The tri- and diamides, NBPTO (Fig. 5a), NBPD (Fig. 5b) and PPDA (Fig. 6), all bind to the active site of urease where they are enzymatically hydrolyzed to form either diamidophosphoric acid (DAP, in case of NBPTO and PPDA) or monoamidothiophosphoric acid (MATP, in case of NBPD), losing a phenol group or n-butylamine. Diamidophosphoric acid and monoamidothiophosphoric acid are both structural transition state analogues of urea with respect to their tetrahedral geometry, meaning that their structure is similar to the transition state complex formed during the hydrolysis of urea (Fig. 7) (Benini et al. 1999; Musiani et al. 2001; Zimmer 2000). The three-dimensional structure of a urease-diamidophosphoric acid complex has been solved by X-ray diffraction using a crystallized bacterial urease complexed with PPDA (Benini et al. 1999). It was shown that the di-nickel active site (two Ni atoms) in the α-subunit of urease (Fig. 4) is occupied by tetrahedral DAP ((NH2)2OPOH) with one Ni atom coordinated by an O-atom, the other Ni atom coordinated by a N-atom, and an –OH group symmetrically bridging the two Ni atoms (Fig. 7b). Recently, the crystal structure of another urease-inhibitor complex revealed that the inhibiting species was in fact MATP when the enzyme was incubated with NBPT in solution. In this case, the active site is occupied by the tetrahedral MATP (NH2SP(OH)2). The Ni atoms of the urease active site are still coordinated by two oxygen atoms and an N-atom, but the remaining atom is a double bonded S instead of an –NH2 group (Fig. 7c) (Mazzei et al. 2017). The presence of diamidophosphoric acid or monoamidothiophosphoric acid in the active site of urease locks the active site flap in the closed conformation, blocking the enzyme from binding and hydrolyzing urea. The initial inactivation of urease by tri- and diamide inhibitors is rapid; however, the inhibition is reversible, meaning that the enzyme will eventually regain full catalytic function.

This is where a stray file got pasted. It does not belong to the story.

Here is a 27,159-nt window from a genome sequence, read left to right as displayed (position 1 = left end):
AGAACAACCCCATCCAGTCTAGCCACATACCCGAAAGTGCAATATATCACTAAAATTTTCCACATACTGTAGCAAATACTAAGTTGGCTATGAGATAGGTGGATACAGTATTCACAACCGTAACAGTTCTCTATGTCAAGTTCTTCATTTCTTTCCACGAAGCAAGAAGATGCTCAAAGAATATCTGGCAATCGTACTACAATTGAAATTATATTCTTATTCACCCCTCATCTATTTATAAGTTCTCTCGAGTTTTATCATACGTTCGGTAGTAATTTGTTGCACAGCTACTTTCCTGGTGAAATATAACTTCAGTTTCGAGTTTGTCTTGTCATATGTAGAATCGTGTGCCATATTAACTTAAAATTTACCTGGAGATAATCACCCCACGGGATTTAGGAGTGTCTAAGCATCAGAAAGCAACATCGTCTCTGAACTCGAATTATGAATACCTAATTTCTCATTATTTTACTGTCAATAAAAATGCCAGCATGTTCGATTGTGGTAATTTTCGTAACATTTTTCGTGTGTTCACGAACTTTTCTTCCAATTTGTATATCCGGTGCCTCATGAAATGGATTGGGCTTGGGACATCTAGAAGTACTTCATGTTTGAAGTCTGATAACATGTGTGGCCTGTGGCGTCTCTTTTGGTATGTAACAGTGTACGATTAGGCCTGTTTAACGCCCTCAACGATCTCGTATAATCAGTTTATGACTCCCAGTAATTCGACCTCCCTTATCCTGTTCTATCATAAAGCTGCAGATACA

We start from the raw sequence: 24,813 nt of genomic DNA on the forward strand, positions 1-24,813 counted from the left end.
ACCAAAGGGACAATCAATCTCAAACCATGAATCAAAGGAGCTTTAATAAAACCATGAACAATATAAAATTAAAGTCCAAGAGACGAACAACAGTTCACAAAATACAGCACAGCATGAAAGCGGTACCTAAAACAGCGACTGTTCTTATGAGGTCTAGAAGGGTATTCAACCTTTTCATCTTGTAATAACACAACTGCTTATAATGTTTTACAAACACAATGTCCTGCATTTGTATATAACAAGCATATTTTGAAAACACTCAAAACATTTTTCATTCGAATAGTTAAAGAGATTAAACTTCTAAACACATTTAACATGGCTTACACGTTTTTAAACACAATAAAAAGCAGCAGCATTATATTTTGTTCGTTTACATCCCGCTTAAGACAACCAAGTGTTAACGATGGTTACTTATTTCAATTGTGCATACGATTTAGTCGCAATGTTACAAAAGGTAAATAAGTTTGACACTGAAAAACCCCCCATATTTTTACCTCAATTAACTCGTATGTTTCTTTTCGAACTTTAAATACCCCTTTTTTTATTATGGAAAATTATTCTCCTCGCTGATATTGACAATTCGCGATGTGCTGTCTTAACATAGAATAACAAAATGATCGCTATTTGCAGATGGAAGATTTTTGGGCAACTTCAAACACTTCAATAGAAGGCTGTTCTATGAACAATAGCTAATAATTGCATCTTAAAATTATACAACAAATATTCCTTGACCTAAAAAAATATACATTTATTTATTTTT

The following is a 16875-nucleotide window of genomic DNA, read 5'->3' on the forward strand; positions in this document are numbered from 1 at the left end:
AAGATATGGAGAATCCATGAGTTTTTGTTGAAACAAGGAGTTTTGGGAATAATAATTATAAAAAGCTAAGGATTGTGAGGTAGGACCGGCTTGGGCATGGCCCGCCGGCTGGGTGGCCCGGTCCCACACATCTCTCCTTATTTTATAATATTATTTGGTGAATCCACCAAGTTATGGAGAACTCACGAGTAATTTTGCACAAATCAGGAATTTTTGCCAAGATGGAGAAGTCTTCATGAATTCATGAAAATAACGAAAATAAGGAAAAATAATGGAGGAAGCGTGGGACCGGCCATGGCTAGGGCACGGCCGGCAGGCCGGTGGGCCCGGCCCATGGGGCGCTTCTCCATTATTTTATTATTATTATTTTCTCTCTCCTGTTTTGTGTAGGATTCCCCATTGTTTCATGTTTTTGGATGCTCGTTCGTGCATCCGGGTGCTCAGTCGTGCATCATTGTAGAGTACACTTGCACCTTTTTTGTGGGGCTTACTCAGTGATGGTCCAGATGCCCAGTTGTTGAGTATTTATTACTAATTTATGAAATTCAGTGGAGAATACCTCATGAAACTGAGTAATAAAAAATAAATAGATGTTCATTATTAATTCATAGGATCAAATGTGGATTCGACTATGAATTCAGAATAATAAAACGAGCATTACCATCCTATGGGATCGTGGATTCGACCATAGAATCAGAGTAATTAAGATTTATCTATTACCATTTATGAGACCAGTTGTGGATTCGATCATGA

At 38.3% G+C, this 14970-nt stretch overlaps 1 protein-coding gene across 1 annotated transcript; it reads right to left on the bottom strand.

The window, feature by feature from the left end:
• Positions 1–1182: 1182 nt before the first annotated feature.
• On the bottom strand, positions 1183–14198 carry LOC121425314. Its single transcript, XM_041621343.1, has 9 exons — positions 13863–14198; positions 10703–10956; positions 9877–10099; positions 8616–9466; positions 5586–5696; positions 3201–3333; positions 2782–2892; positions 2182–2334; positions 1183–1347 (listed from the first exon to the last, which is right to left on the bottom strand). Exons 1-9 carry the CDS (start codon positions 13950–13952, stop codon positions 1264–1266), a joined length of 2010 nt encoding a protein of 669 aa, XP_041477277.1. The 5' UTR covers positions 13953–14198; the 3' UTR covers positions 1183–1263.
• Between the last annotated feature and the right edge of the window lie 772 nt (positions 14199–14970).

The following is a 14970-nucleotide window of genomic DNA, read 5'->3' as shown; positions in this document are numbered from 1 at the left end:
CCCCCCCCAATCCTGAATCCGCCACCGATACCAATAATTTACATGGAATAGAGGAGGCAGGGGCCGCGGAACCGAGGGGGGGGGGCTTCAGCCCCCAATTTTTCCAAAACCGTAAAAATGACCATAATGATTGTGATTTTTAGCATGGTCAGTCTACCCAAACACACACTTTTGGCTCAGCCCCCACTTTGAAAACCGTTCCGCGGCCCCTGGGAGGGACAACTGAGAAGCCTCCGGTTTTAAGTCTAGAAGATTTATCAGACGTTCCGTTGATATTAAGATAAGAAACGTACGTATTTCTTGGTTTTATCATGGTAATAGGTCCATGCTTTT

Fig. 7